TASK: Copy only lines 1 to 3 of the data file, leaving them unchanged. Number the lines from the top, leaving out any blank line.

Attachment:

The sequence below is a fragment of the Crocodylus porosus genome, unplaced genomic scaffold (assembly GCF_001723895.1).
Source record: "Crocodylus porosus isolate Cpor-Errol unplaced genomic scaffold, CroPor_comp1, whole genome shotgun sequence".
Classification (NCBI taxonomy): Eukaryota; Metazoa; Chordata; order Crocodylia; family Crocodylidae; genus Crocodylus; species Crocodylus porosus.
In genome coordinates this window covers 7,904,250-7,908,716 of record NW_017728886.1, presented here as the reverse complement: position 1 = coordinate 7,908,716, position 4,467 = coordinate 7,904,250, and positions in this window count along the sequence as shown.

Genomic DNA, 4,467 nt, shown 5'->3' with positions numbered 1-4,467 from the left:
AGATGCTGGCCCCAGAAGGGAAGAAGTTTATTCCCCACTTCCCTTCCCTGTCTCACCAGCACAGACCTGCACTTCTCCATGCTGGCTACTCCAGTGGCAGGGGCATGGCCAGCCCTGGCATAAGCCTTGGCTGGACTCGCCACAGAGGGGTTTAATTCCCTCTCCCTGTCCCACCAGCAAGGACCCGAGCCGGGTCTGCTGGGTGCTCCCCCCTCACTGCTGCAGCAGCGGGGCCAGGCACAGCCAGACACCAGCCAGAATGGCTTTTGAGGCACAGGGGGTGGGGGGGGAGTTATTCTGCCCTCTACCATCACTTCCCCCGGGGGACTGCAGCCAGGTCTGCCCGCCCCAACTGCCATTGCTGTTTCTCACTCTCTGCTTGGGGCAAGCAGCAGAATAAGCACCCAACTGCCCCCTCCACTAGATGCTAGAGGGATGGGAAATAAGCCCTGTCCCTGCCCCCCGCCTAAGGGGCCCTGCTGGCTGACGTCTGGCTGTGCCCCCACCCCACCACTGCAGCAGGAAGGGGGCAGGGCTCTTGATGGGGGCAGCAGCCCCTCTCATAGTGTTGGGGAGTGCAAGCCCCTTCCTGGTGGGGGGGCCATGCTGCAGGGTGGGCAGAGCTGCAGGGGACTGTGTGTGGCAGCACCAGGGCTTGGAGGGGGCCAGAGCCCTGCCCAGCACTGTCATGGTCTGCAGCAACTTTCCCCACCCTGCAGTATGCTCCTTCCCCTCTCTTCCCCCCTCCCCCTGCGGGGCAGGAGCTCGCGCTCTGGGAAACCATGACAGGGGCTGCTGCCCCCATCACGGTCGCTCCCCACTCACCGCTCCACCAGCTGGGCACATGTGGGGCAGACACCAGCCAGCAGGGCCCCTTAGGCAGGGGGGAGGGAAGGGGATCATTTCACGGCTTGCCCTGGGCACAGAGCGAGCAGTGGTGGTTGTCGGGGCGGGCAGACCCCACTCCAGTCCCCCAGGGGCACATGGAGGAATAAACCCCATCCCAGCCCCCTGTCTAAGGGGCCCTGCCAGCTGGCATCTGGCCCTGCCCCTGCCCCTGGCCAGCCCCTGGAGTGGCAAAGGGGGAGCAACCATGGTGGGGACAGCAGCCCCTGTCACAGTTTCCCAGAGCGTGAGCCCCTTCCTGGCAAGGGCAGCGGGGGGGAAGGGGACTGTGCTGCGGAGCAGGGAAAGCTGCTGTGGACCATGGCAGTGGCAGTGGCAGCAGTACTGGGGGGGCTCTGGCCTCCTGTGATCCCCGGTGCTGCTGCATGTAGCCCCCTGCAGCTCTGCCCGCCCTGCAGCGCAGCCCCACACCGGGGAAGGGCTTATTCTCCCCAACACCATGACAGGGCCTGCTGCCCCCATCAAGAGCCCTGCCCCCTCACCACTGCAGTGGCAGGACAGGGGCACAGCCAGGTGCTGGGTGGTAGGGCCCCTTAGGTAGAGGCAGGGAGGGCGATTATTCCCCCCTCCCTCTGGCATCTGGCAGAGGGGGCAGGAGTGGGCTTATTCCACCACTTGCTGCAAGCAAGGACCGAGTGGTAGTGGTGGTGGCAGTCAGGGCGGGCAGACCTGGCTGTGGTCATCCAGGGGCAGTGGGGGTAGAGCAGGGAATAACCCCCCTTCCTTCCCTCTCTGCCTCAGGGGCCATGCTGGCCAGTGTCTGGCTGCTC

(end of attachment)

The sequence below is a fragment of the Crocodylus porosus genome, unplaced genomic scaffold (assembly GCF_001723895.1).
Source record: "Crocodylus porosus isolate Cpor-Errol unplaced genomic scaffold, CroPor_comp1, whole genome shotgun sequence".
Classification (NCBI taxonomy): Eukaryota; Metazoa; Chordata; order Crocodylia; family Crocodylidae; genus Crocodylus; species Crocodylus porosus.